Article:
By utilizing the traction smarts they already have on file, Nissan has the ability to turn the modest AWD setup on the Rogue Sport into a road-gripping goliath. So what if it adds a few grand to the car’s sticker value? With such a modest starting price, there’s plenty of room to play in this CUV when it comes to upgrading the performance end of things.
4. Livin’ Large, the Hatchback Way
The interior of this crossover is an aspect of the Rogue Sport that is pretty close to being ideal just the way it is. OK, so maybe some deeper bucket seats with better bolstering and a fatter steering wheel wouldn’t hurt, but that’s about it.
Stylish, sporty, spacious, and more practical than a Leatherman multi-tool, the appeal of having a fast hatchback that can serve double-duty as a daily driver is the prime reason why this article exists in the first place. Nissan has virtually nailed it in the interior department with this one, and with the right sport pedals and NISMO stitching would make for one outstanding interior.
5. Nice Price for All That Rice
“Ricers.” This derogatory term has been around for a hot minute now, and quite frankly, it doesn’t bother me one bit. Commonly used by Americans to describe people who enjoy modifying Asian automobiles, this nomenclature is even applied to owners of bone-stock OEM machines. I say let them laugh. If a vehicle looks and performs like a hot-hatch, you likely have something that will outperform the average car on almost every level, both in regard to performance and practicality.
Tack-on the fact that a base Rogue Sport starts at just over $21,000 and you have good reason to cackle in the face of anyone who thinks you made a poor decision. Sure, a hot-hatch variant will likely tip the scales to the tune of an additional twelve grand or more over this starting price, but that’s fine considering how much value you would get for that amount of moolah.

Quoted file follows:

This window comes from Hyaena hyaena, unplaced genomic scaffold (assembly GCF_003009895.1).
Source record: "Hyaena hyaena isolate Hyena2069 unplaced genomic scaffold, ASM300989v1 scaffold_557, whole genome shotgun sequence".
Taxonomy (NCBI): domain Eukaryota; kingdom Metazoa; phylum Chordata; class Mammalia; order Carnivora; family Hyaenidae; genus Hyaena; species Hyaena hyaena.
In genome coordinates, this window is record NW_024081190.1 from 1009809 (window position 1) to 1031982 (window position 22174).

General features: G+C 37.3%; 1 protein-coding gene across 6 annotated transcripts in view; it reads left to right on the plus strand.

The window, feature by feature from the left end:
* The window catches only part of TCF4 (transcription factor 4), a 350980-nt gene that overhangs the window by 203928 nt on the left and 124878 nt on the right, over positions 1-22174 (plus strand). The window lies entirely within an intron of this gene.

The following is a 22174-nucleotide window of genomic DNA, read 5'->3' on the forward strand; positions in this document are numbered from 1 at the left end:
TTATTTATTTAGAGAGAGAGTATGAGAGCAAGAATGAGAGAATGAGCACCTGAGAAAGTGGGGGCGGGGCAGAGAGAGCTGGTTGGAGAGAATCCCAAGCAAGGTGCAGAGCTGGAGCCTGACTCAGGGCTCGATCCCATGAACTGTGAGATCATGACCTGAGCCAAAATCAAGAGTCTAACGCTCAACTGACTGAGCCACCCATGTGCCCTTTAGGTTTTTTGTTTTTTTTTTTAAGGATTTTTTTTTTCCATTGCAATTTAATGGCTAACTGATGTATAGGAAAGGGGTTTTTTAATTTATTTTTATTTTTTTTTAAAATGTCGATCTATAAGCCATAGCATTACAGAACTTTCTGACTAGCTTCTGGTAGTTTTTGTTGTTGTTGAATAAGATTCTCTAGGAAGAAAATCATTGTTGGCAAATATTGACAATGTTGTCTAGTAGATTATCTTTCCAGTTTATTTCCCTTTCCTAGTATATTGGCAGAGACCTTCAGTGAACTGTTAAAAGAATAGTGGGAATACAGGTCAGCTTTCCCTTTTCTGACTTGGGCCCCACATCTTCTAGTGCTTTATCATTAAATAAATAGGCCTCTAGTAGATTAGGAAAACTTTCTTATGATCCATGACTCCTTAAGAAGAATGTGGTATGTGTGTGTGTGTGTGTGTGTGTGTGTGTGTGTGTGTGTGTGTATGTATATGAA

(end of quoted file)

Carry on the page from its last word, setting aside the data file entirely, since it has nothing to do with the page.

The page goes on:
6. Curb Appeal Still Matters
One of the primary reasons the Rogue Sport would make such a fine hot-hatch is its undeniable appeal. Small but not microscopic, wide but not bulbous, and bubbling with all manner of attractive line and accent, this is what the Juke should have been when it was first released.
Add in a more aggressive aero package and a raked rear wing, some wider 19-inch alloys, and lower the vehicle’s overall ride height in order to eliminate wheel gap, and you have one snazzy hatchback on your hands. Heck, maybe even add a vented hood up front and a dual port exhaust out back for good measure.
7. Clutch Tightly to What Works
Lastly, and perhaps most importantly, is the fact that Nissan has already outfitted the Rogue Sport with an outstanding array of optional features. While many critics would like to see things like the 7-inch center touchscreen upgraded to a larger size with better graphics and Infiniti-grade features, the components found elsewhere on this vehicle easily offset these downsides.
By including things like forward emergency braking, cross-traffic alerts, and 360-degree camera views, Nissan can offer additional safety features to a machine that is both fast and functional for daily use. And speaking of clutches, while mating a manual gearbox to the aforementioned VC-T engine will likely be a chore, having Exedy as their provider of all things stick shift is only going to help Nissan’s cause. After all, it’s kind of an unspoken requirement that hot-hatches pack a plucky manual transmission in the first place.